More often than not when meeting new customers or clients the assumption is made that I do not work within the engineering team. Whilst I don’t feel this has directly impacted my career growth, it highlights that this is an extra hurdle for me, to always work that bit harder in order to prove my position and capability.  The lack of female peers and leaders has sometimes fed into that insecurity, however, it has also been a big driver in wanting this situation to change.  The WE Lead programme is about providing a support network and raising awareness of this gender imbalance within technical and leadership roles.

What has been your biggest career achievement to date?

I would have to say the progression to my current role. As Director of Design Engineering for Ninja Heated New Product Development, I work with fantastic teams across the world to deliver products which positively impact peoples lives.  It’s exciting to be a part of a category which is growing significantly and bringing such innovative and exciting products to life.

What one thing do you believe has been a major factor in you achieving success?

It’s important to feel challenged and to continue challenging yourself to further improve and I think a major factor in ensuring this happens is honesty.  From having the ability to admit when you don’t know something, to being open and honest with team members or stakeholders, honesty ensures direction and alignment is always clear.  This is hugely important in driving success both individually and for the business.  Being open to and seeking feedback has enabled me to build on my strength areas and identify growth opportunities.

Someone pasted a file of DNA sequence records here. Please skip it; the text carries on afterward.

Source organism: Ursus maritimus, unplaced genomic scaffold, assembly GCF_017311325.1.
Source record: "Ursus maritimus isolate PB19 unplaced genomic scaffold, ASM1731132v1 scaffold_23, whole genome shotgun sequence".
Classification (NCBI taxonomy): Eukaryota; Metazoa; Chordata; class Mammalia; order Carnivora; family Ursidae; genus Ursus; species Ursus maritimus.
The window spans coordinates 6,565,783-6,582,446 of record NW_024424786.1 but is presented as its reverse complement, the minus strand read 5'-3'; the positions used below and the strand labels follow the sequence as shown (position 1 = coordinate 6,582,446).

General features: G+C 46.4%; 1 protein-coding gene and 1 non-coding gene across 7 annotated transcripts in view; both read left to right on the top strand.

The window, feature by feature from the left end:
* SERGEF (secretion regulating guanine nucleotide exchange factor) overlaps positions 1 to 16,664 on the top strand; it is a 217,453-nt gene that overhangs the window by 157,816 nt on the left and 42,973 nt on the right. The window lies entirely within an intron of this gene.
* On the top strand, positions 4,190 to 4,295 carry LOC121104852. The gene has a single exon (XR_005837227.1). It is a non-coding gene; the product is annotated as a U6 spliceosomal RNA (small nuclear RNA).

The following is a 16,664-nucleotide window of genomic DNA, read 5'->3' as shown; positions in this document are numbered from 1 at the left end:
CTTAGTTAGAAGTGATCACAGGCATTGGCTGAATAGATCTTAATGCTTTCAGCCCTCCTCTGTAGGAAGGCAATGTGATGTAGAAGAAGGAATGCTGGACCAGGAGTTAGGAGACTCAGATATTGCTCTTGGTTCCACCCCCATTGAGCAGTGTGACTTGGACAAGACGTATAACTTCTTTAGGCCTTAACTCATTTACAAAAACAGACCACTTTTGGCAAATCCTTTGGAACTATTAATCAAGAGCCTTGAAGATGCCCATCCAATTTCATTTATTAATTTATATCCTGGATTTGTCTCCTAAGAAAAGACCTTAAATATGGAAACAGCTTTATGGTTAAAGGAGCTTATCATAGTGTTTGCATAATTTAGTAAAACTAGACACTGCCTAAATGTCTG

What top tips would you give to an individual who is trying to excel in their career in technology?

Try and get a good mentor or mentors, someone who can support both your personal and career development.  This does not have to be someone you work with directly, and in fact it’s important that the conversations don’t become performance based. It’s about finding somebody with good and varied experiences who can give feedback and guidance – I believe this is the best way of broadening your skills and knowledge base by enabling growth in many areas.

Do you believe there are still barriers for success for women working in tech, if so, how can these barriers be overcome?

Yes, I believe barriers very much prevail and it is these which are at least partly responsible for the continued gender imbalance in STEM. Throughout every stage of the British education system, there are more boys studying STEM subjects than girls. Although society is working hard to move away from gender stereotypes, an unconscious, implicit bias still remains, and many people still associate scientific and mathematic fields as ‘male’ and the arts and humanities as ‘female.’ Additionally, there is a great absence of information, guidance and encouragement to enter STEM experienced by girls, which is a further factor feeding into the low levels of females choosing to study these subjects and enter the STEM workforce. Sadly, the barriers don’t stop there. I recently read that although there are now one million women working in STEM in the UK, only 5% of leadership positions in technology are held by females, which really shocked me. There is no simple answer to overcoming these barriers, but I believe it starts by everyone realising they have a role to play, whether you are a parent, teacher or employer, girls and women need to be aware of the wealth of opportunities available to them in STEM and given guidance around how they can start a career in the industry and continue to flourish.